Friday, February 12, 2010

They have faith and nothing else

They have faith and nothing else

Named after the Goddess of wealth, Mahalakshmi Layout has forfeited its Gen X's rights to a full life annexing lands meant for their well-being. Today, the constituency with six civic wards does not know where to look for land. While faith has broadened the minds of people here, the roads are pathetically narrow, writes MK Madhusoodan

Road chaos in Mahalakshmi Layout acute when Gods are taken around during festivals

MK Madhusoodan



Nobody knows when and how Mahalakshmi Layout assembly constituency became a divine land of temples from being a safe haven for the city's underworld operators. So numerous are the temples here that in a radius of 20 metres, you will find at least 10 temples. This scenic place is also the preferred location for film and TV crews.
The thriving business of furnace oil being used to adulterate petrol had its base here. Most arm-twisters had a hand in it. But now, one look around the place will convince a casual visitor that it has earned a divine aura. From Maramma to Ayyappa temples, there are shrines for every God in Hindu mythology here. Overlooking West of Chord Road from a hillock is the Iskcon temple. But the most famous and revered among the shrines is the huge Anjaneya temple near the entrance to the Mahalakshmipuram.
There are old timers who claim that some of the temples were built on the lands encroached upon by influential people long ago. But over the years, people in the area have become spiritually inclined. The long queues of devotees thronging the temples on auspicious days are ample proof that people had long forgotten the past.
While Mahalakshmi Layout was formed by the then City Improvemt trust Board in the 1960s, others largely comprise privately developed housing colonies. While Chord Road is the lifeline of the constituency, Basaveshwaranagar area has witnessed the real estate boom in the past few years.
Nandini Layout was formed out of gomala land (grazing land for cattle and sheep). "There were once nearly 200 acres of land in this valley. The housing complex built by BDA was given to various government offices, public sector banks, insurance companies and financial institutions," says P Ramachandra, a resident of Saraswathipuram.
The fringes of this layout, modelled on similar ones in Singapore, are dotted with slums. "But the 'slums' have become posher than the BDA layout. They have concrete roads and their houses present a grand look. Many of the residents there ride Hondas and Skodas.
But, don't think local youth are amused and happy. V Vikramaditya Singh, who could be the representative case, feels let down. "We have absolutely no facility for entertainment and sports. A proposed shopping complex remains on paper. When we need to go for shopping, we head to the neighbouring localities like Basaveshwaranagar or Rajajinagar. We do have several showrooms in the adjacent colony but they are not in our locality," says he.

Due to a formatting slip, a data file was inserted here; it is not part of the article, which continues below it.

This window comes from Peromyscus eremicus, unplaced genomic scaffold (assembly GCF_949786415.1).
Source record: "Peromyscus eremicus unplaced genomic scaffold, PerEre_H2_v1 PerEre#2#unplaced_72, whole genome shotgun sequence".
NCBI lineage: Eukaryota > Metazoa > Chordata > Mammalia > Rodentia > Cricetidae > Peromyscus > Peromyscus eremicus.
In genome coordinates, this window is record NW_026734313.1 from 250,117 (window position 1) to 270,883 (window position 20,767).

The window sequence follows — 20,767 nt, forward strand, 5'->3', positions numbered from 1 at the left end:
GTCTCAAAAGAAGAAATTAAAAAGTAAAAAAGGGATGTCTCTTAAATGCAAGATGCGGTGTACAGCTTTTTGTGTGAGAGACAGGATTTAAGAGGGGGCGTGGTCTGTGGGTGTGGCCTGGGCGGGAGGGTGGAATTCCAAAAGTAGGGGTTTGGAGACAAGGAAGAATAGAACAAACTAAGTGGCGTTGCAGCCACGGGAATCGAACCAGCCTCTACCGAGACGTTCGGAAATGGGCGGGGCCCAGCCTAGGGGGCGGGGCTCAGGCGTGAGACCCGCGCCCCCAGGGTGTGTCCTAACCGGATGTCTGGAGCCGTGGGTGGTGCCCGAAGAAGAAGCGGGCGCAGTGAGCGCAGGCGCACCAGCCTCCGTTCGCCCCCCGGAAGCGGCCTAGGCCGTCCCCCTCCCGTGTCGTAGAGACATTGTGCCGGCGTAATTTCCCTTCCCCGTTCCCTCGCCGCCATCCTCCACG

"The young need certain facilities that their elders did not have such as supermarkets selling global brands, western fast food outlets, and lifestyle stores," he adds.
G Virat Singh, another resident of Nandini Layout, points to the nub of the problem. "Lands earmarked for civic facilities were allotted to the State Trading Corporation and National Textile Corporation. Similarly, land for playgrounds too has been annexed for commercial purposes."
"We didn't have a local representative for years. An elected corporator will give us a platform to voice our concerns and demand better facilities. Garbage should be regularly cleared so that our roads and surroundings remain clean," says Ashwini Rao, a student of RV College of Engineering, and resident of Basaveshwarnagar, third block, third stage.
"We need good roads and clean drains. Potholes re-emerge a few days after tarring. That speaks volumes about the quality of work and materials used. Drains must be cleaned so that we don't have to deal with waterlogging in our garage and compounds during next monsoon," says Mitul Mehta, a student of Jain College, residing in LIC Colony, Basaveshwarnagar.
"The arterial roads remain narrow, especially those leading to Nandini Layout. But, for once, nobody can put the blame on civic authorities. Resistance of the local residents and political interference have prevented the widening of roads. Nobody wants to yield an inch of land and yet they all want wide roads," says K Srinivas, a resident of BHEL Layout lying next to the Outer Ring Road. "The problem is acute during festivals in temples," Srinivas says. Metro rail too has contributed to the congestion now.

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